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- During the last two years, the average price for a detached house in Canada has risen 25 percent, even more in Toronto. As a result, many hopeful first-time home buyers have been priced out of the market. This go-go period is all so reminiscent of the run-up in the 1980s that was followed by a 50 percent drop in values during the recession of the 1990s. It took until the early 2000s for values to get back to where they had been.
I’m not predicting a repeat performance. This economy is stronger … at the moment. But I do think that the current situation calls for a seachange in the way houses are sold and by whom. But first, a little background on the business of real estate. With the sale of a house, it’s the vendor who pays those who helped do the deal. The price is steep; 5 percent of the sale price, or $50,000 on a $1 million property. Individual offices have different internal arrangements, but essentially the money is shared by four people: the listing agent and the listing agent’s broker as well as the selling agent and the selling agent’s broker.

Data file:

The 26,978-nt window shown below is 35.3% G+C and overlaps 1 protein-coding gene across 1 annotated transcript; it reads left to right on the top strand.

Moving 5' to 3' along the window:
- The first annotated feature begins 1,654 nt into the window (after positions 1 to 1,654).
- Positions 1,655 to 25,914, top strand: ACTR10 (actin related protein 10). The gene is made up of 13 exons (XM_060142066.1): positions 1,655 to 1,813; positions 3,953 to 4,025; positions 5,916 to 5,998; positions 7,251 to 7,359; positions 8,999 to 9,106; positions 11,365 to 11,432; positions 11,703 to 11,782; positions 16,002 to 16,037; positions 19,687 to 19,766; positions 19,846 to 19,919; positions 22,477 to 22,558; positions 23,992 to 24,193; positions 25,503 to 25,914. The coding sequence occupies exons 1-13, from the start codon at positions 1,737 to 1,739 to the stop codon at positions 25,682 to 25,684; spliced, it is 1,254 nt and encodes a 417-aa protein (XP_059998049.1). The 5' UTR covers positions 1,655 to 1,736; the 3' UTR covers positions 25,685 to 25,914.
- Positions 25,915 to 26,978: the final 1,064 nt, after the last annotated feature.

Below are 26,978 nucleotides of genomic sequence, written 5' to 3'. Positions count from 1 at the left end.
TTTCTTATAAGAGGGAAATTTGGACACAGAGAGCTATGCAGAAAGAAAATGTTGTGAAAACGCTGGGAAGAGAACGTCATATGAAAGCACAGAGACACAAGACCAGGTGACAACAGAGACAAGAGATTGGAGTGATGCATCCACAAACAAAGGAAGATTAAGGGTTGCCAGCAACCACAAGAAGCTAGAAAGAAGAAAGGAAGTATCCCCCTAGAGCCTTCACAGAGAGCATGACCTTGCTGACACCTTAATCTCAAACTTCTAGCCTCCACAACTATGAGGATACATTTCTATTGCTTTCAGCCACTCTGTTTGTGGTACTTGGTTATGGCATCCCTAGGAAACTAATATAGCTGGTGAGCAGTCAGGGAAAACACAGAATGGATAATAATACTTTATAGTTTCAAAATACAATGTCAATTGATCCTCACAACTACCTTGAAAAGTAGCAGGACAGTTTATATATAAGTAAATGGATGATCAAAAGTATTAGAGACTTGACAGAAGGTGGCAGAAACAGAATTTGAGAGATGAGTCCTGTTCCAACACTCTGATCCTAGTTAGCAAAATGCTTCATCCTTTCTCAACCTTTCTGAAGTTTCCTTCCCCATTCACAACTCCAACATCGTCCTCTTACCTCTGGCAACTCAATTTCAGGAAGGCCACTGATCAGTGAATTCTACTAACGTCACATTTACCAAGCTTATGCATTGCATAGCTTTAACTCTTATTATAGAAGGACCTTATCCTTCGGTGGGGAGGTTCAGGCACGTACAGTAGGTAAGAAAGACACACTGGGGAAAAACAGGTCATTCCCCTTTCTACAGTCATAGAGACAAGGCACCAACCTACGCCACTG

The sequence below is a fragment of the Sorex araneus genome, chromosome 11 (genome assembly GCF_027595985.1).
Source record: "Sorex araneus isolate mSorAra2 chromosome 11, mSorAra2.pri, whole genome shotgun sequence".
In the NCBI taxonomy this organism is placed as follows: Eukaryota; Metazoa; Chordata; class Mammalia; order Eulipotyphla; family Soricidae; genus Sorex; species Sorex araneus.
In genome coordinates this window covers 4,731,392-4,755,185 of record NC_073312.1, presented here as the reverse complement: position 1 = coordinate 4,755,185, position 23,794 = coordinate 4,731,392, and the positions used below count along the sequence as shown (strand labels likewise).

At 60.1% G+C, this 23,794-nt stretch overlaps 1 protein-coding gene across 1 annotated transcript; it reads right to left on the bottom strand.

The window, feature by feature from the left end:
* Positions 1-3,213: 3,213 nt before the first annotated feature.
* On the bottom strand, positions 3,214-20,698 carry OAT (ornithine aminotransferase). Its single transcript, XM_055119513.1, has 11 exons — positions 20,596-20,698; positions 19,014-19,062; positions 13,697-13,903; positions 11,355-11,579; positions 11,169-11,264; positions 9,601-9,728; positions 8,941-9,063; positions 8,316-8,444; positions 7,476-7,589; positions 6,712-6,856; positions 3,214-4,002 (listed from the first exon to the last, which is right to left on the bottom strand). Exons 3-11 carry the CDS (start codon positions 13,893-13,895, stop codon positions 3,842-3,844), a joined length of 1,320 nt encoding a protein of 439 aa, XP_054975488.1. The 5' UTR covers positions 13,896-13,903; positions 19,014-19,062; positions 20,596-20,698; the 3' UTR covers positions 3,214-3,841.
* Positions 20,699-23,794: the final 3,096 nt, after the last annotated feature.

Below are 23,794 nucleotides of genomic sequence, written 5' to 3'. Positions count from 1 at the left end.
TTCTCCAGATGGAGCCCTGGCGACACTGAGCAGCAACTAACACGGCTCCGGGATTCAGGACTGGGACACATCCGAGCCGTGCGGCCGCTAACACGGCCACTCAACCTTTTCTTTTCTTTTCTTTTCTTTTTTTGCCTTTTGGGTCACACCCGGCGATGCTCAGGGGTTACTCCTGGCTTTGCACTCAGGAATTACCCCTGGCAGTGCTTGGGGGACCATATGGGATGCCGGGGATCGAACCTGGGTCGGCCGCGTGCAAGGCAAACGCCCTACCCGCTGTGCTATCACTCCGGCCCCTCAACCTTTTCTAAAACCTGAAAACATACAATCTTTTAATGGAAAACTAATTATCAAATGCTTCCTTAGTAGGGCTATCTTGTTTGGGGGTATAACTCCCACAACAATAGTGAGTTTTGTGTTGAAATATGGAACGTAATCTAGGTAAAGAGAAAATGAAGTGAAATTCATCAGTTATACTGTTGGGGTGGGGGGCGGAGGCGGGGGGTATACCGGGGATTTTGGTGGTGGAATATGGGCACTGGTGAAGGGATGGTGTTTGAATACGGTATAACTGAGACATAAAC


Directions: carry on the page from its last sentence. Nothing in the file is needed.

Do one of those deals every month and you could be making $150,000 a year. And therein lies part of the problem. In a good market, every Tom, Dick and Harriet prepares to flee their former career by taking some courses in their spare time, doing some simulated deals and they’re ready to join the real estate business. There are more than 50,000 licensed registrants in Ontario alone.
To my mind, this process creates the potential for greedy acts by too many newcomers who may not see real estate as a long-term career that builds slowly, one client at a time. As a result, you get agents pricing a property below market value just to create the frenzy of a bidding war.
The solution is simple. First, make the licensing requirements to join the real estate business more onerous. Second, create an open bidding system so all participants clearly know what the other bids are. With both changes in place, more heightened ethics and better information will be in play. Only the greedy could disagree.